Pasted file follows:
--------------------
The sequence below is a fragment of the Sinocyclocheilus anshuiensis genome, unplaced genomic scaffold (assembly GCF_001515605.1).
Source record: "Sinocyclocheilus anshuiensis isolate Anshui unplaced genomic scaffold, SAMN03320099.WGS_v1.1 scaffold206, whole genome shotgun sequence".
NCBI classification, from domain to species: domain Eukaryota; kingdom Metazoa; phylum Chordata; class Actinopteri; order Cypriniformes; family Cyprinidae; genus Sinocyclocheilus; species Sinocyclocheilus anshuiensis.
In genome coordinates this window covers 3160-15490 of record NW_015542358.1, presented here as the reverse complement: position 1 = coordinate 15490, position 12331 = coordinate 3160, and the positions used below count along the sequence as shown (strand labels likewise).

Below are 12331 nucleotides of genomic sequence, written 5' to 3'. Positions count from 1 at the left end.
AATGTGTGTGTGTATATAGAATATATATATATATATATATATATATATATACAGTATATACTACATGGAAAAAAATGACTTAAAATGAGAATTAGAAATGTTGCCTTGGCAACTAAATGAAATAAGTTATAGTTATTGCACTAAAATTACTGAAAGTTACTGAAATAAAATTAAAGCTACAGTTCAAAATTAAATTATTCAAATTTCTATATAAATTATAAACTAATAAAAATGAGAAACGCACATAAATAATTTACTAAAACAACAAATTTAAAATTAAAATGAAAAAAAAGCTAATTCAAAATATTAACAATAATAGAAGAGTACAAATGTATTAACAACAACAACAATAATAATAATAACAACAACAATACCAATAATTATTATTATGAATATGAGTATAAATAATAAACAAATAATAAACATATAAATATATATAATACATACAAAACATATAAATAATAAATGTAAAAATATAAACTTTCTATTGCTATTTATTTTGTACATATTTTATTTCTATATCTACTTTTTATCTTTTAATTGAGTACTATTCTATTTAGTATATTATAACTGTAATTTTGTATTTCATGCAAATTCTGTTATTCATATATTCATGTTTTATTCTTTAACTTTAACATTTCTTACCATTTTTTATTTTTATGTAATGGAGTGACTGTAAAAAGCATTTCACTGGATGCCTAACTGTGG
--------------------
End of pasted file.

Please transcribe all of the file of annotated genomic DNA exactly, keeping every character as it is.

The sequence below is a fragment of the Sinocyclocheilus anshuiensis genome, unplaced genomic scaffold (assembly GCF_001515605.1).
Source record: "Sinocyclocheilus anshuiensis isolate Anshui unplaced genomic scaffold, SAMN03320099.WGS_v1.1 scaffold206, whole genome shotgun sequence".
NCBI classification, from domain to species: domain Eukaryota; kingdom Metazoa; phylum Chordata; class Actinopteri; order Cypriniformes; family Cyprinidae; genus Sinocyclocheilus; species Sinocyclocheilus anshuiensis.
In genome coordinates this window covers 3160-15490 of record NW_015542358.1, presented here as the reverse complement: position 1 = coordinate 15490, position 12331 = coordinate 3160, and the positions used below count along the sequence as shown (strand labels likewise).

Below are 12331 nucleotides of genomic sequence, written 5' to 3'. Positions count from 1 at the left end.
AATGTGTGTGTGTATATAGAATATATATATATATATATATATATATATATACAGTATATACTACATGGAAAAAAATGACTTAAAATGAGAATTAGAAATGTTGCCTTGGCAACTAAATGAAATAAGTTATAGTTATTGCACTAAAATTACTGAAAGTTACTGAAATAAAATTAAAGCTACAGTTCAAAATTAAATTATTCAAATTTCTATATAAATTATAAACTAATAAAAATGAGAAACGCACATAAATAATTTACTAAAACAACAAATTTAAAATTAAAATGAAAAAAAAGCTAATTCAAAATATTAACAATAATAGAAGAGTACAAATGTATTAACAACAACAACAATAATAATAATAACAACAACAATACCAATAATTATTATTATGAATATGAGTATAAATAATAAACAAATAATAAACATATAAATATATATAATACATACAAAACATATAAATAATAAATGTAAAAATATAAACTTTCTATTGCTATTTATTTTGTACATATTTTATTTCTATATCTACTTTTTATCTTTTAATTGAGTACTATTCTATTTAGTATATTATAACTGTAATTTTGTATTTCATGCAAATTCTGTTATTCATATATTCATGTTTTATTCTTTAACTTTAACATTTCTTACCATTTTTTATTTTTATGTAATGGAGTGACTGTAAAAAGCATTTCACTGGATGCCTAACTGTGG